Professor Stuart Logan

£10 million boost for South West health research

A £10 million partnership in Devon, Cornwall and Somerset, which supports research with direct impact on patients' health and on improvements to the way in which NHS care is delivered, is to begin its next five year phase this month.

The National Institute for Health Research Collaboration for Leadership in Applied Health Research and Care South West Peninsula (NIHR CLAHRC SWP) was established as one of the first nine CLAHRCs in the country in 2008. It was a partnership between the University of Exeter, Plymouth University, the Peninsula College of Medicine and Dentistry, and the NHS in Devon and Cornwall.

The next phase will see the partnership between the two universities and the NHS, now including  the NHS in Somerset as well as Devon and Cornwall, continue work for another five years.

Since 2008 NIHR CLAHRC SWP has supported projects which have had a significant impact on patient care and the way in which services are delivered. It has also helped to draw in other grant funding resulting in a doubling of health service research funding coming to the South West in 2011/12 compared to 2007/08.

A central part of the way the collaboration works is to conduct research based on questions from the people directly affected by the issues under investigation: doctors, nurses, therapists and, importantly, patients.

Project highlights include: enabling the implementation of a cheap, easily available drug which is delivered by paramedics to reduce the risk of death from haemorrhage after trauma; developing an intervention to reduce obesity in school children; creating partnerships to improve health and wellbeing and reduce inequalities in the most deprived neighbourhoods; risk assessment tools to help GPs identify and quantify a patient's risk of cancer based on their symptoms; the plotting of so-called 'care pathways' to ensure that victims of stroke receive a drug vital to a fuller recovery within an effective timescale.

A particular area of strength in which NIHR CLAHRC SWP has taken a national lead is the meaningful involvement of patients and the public in research. Patients and members of the public take an active role in research, helping to set the research agenda, working with researchers to design and conduct studies and helping to make sure that the results get used in practice. NIHR CLAHRC SWP PPI experts are among the leaders in the UK on the subject, having hosted a national conference on PPI and provided advice and support to PPI projects around the UK and Europe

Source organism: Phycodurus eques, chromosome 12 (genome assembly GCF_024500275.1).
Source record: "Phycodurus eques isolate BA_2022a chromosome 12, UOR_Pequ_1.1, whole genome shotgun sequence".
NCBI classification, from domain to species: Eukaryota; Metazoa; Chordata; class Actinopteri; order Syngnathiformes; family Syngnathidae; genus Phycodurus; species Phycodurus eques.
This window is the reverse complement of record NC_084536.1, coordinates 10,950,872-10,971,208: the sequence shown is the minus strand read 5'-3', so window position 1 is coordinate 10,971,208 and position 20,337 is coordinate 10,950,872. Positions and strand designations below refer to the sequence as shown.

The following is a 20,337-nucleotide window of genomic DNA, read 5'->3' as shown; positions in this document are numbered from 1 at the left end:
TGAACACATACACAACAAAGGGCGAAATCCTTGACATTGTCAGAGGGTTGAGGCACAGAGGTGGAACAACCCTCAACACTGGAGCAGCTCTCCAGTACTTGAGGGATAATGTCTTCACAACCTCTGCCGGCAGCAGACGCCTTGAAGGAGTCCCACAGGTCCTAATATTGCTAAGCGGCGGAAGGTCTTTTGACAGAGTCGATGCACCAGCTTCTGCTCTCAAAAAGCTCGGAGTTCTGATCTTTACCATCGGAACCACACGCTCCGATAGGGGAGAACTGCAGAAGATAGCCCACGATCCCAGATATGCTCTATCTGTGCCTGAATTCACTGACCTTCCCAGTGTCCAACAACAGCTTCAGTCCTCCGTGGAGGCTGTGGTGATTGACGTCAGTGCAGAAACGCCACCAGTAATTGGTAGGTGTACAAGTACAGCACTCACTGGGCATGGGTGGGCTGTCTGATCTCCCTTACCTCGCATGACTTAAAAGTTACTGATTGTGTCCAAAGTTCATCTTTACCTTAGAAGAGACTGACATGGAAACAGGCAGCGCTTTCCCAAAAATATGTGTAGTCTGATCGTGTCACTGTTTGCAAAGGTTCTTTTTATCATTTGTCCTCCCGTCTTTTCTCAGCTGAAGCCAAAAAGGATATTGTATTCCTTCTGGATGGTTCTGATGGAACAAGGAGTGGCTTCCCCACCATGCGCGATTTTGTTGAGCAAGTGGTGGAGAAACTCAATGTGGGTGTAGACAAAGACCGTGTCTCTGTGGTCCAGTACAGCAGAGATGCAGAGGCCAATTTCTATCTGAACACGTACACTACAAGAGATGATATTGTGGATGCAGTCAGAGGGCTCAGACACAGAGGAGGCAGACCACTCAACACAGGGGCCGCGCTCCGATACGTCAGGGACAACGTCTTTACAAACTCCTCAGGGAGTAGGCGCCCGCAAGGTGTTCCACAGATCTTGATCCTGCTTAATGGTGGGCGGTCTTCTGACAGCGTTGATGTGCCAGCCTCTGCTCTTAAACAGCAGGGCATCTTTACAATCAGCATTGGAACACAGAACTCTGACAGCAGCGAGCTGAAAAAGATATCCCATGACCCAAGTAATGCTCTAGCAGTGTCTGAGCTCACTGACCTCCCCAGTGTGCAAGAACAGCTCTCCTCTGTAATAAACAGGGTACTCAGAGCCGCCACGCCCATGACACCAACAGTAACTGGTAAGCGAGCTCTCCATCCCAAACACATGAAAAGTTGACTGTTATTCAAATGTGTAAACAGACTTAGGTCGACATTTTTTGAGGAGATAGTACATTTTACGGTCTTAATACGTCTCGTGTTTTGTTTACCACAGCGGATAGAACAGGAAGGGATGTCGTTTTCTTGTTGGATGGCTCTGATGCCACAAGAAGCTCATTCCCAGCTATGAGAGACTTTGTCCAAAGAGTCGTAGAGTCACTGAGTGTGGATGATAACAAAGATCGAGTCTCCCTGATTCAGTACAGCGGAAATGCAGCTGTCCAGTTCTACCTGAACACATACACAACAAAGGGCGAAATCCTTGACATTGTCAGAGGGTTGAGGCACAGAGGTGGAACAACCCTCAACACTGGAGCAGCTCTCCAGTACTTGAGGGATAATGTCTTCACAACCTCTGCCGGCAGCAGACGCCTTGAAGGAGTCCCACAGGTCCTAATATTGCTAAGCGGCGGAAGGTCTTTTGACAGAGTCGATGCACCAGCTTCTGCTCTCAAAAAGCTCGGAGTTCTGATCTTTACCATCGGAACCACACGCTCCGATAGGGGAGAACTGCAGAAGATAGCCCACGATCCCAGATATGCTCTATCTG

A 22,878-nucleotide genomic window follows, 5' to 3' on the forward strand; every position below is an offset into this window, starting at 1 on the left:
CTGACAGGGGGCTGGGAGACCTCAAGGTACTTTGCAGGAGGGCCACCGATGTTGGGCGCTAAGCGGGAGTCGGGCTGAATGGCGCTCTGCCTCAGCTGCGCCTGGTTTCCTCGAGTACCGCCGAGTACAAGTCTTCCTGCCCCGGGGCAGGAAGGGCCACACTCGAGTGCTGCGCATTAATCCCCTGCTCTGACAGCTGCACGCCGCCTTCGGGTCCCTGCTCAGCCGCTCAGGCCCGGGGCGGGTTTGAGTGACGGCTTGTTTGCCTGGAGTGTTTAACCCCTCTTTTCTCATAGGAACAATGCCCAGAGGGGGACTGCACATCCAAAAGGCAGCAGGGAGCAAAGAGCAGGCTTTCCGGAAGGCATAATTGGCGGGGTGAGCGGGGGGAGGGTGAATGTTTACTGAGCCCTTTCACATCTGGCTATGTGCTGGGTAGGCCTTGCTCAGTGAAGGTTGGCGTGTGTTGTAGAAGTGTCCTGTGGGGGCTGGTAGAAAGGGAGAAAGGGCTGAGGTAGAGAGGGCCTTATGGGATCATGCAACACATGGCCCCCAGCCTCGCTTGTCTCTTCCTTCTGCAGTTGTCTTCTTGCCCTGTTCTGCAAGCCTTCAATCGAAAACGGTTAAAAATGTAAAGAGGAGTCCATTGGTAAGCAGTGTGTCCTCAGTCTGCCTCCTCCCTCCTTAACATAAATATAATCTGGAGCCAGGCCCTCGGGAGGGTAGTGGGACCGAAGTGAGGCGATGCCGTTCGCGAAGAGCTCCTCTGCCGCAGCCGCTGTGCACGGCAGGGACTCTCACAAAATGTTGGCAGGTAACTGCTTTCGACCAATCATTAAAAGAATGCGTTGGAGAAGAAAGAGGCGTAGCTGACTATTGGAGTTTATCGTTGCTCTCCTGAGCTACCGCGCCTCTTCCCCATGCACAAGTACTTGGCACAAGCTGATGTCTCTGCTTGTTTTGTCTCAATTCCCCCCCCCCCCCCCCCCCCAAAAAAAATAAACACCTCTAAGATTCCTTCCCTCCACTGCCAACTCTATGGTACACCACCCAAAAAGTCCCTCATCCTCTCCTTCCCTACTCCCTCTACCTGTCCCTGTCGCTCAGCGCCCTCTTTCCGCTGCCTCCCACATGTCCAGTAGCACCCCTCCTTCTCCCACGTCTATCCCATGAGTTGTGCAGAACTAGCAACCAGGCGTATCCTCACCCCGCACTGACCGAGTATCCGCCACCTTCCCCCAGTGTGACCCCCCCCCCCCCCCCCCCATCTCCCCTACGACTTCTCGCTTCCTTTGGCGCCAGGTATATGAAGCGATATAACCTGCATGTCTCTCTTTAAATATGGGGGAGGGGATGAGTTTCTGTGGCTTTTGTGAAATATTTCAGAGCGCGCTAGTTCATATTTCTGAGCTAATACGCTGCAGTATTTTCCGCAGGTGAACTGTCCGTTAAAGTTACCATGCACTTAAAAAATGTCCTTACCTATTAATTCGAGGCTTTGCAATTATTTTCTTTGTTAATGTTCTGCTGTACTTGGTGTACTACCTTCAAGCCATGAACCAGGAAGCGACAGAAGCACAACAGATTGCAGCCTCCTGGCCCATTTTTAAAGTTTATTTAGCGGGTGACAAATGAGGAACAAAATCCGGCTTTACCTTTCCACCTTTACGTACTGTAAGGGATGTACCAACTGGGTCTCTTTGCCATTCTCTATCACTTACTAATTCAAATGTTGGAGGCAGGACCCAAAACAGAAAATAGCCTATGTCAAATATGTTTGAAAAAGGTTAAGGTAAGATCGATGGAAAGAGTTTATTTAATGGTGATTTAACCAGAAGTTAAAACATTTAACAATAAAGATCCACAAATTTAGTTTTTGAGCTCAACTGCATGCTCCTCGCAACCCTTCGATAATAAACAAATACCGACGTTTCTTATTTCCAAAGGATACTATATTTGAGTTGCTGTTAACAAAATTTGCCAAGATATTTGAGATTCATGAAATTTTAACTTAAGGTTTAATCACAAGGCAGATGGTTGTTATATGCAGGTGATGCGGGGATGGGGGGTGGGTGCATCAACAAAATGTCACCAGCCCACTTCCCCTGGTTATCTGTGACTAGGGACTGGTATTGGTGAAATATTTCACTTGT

The next phase of research will focus on five main themes: mental health and dementia; diagnostics and stratified medicine (where treatments are 'individualised' to the needs of patients); health people, healthy environments; person-centred care; and evidence for policy and practice.

Professor Stuart Logan, Director of NIHR CLAHRC SWP, and also Director of the University of Exeter Medical School's Institute of Health Research, commented: "Over the next five years we will continue to invest effort and resources in projects which will produce a step-change in the quantity and quality of patient-focused research. We believe that this work will lead to improved health outcomes for patients and the public by increasing the capacity of clinical professionals to use and generate research evidence, and by helping to change the culture of health organisations so that the use of evidence-based research becomes normal business. In many cases we may be able to bring new or improved treatments, therapies and techniques into general use much faster than traditional research avenues, which can take years to progress from 'bench to bedside'."

Date: 3 February 2014

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